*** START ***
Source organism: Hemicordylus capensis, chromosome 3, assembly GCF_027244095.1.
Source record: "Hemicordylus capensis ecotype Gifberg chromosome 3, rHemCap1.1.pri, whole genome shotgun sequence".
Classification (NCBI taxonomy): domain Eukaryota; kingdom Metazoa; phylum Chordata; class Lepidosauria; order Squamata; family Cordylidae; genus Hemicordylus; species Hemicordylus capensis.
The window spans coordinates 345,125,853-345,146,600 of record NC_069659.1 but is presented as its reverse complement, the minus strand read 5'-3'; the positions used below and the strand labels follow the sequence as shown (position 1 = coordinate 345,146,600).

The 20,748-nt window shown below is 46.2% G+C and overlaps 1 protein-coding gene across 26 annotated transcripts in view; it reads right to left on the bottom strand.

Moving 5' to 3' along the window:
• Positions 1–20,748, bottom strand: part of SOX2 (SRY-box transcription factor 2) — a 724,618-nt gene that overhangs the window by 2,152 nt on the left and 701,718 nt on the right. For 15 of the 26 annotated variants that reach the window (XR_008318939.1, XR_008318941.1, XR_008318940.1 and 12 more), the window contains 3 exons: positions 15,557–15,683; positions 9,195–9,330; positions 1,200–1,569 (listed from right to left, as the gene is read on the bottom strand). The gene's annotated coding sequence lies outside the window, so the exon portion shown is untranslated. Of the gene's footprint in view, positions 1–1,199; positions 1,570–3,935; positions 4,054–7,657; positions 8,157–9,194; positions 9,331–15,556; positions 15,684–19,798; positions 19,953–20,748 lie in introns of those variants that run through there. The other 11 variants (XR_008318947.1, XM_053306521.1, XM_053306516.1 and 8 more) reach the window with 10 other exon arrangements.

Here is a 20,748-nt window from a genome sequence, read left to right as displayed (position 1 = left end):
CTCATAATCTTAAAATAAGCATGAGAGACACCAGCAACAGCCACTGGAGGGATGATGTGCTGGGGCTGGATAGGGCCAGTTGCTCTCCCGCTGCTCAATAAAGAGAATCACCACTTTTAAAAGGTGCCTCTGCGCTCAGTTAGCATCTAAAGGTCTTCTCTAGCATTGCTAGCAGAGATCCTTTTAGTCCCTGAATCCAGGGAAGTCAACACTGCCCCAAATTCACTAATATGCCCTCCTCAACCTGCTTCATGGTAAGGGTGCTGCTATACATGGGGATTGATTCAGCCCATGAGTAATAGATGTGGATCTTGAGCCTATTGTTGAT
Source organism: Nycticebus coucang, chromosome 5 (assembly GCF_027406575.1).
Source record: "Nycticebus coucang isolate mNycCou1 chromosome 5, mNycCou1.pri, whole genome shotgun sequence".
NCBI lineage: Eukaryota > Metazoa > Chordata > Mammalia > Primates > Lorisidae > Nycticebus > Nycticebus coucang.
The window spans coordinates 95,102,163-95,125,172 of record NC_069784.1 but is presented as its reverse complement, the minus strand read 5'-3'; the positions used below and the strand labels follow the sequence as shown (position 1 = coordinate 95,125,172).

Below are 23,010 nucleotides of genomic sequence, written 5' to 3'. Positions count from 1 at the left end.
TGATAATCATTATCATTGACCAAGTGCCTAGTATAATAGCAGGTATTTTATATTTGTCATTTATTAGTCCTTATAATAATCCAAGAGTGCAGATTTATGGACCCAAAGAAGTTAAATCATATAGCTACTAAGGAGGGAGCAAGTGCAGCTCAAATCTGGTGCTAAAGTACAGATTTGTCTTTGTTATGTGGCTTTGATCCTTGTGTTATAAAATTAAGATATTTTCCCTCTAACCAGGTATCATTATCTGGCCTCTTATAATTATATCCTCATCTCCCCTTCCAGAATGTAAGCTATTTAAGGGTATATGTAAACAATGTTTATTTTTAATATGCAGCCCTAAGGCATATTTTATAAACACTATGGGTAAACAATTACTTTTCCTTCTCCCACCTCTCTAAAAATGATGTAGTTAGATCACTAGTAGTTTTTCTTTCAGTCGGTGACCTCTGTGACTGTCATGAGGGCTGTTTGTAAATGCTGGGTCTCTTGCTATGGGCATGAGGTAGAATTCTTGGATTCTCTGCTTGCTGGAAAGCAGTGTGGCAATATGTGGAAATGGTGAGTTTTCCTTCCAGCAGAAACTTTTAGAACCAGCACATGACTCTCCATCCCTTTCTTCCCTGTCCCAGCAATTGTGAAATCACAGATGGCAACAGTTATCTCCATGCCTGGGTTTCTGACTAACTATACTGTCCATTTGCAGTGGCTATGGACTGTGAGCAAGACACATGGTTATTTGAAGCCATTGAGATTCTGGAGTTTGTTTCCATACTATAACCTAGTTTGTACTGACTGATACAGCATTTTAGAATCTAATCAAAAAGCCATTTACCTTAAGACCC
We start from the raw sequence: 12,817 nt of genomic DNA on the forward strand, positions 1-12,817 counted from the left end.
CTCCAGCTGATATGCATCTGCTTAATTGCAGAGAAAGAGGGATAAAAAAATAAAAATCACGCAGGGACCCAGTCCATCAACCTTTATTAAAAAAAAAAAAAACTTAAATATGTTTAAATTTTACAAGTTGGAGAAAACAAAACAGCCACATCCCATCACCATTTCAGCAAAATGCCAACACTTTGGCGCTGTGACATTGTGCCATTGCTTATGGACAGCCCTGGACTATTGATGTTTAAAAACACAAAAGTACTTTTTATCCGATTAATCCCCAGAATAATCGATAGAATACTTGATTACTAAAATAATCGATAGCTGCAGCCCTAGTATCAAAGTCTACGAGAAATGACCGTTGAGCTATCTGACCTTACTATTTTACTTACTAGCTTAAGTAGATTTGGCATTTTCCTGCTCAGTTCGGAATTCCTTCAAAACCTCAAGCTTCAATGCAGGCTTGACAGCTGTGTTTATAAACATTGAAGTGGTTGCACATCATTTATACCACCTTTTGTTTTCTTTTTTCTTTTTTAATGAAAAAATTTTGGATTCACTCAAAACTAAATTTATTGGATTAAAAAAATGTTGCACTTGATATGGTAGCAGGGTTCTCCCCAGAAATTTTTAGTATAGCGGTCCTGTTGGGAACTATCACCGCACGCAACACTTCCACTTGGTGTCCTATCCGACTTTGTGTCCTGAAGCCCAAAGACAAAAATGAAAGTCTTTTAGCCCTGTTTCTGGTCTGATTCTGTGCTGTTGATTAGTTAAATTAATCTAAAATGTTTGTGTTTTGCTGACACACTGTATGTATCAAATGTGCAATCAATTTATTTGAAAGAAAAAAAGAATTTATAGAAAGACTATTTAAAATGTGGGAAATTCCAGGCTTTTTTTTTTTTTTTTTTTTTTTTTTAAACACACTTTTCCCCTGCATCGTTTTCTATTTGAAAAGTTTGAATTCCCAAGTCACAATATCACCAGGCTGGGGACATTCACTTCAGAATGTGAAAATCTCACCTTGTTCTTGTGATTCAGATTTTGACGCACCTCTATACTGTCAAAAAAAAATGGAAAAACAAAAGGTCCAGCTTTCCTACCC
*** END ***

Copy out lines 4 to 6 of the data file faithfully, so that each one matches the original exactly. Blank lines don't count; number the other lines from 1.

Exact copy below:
The window spans coordinates 345,125,853-345,146,600 of record NC_069659.1 but is presented as its reverse complement, the minus strand read 5'-3'; the positions used below and the strand labels follow the sequence as shown (position 1 = coordinate 345,146,600).

The 20,748-nt window shown below is 46.2% G+C and overlaps 1 protein-coding gene across 26 annotated transcripts in view; it reads right to left on the bottom strand.

Moving 5' to 3' along the window: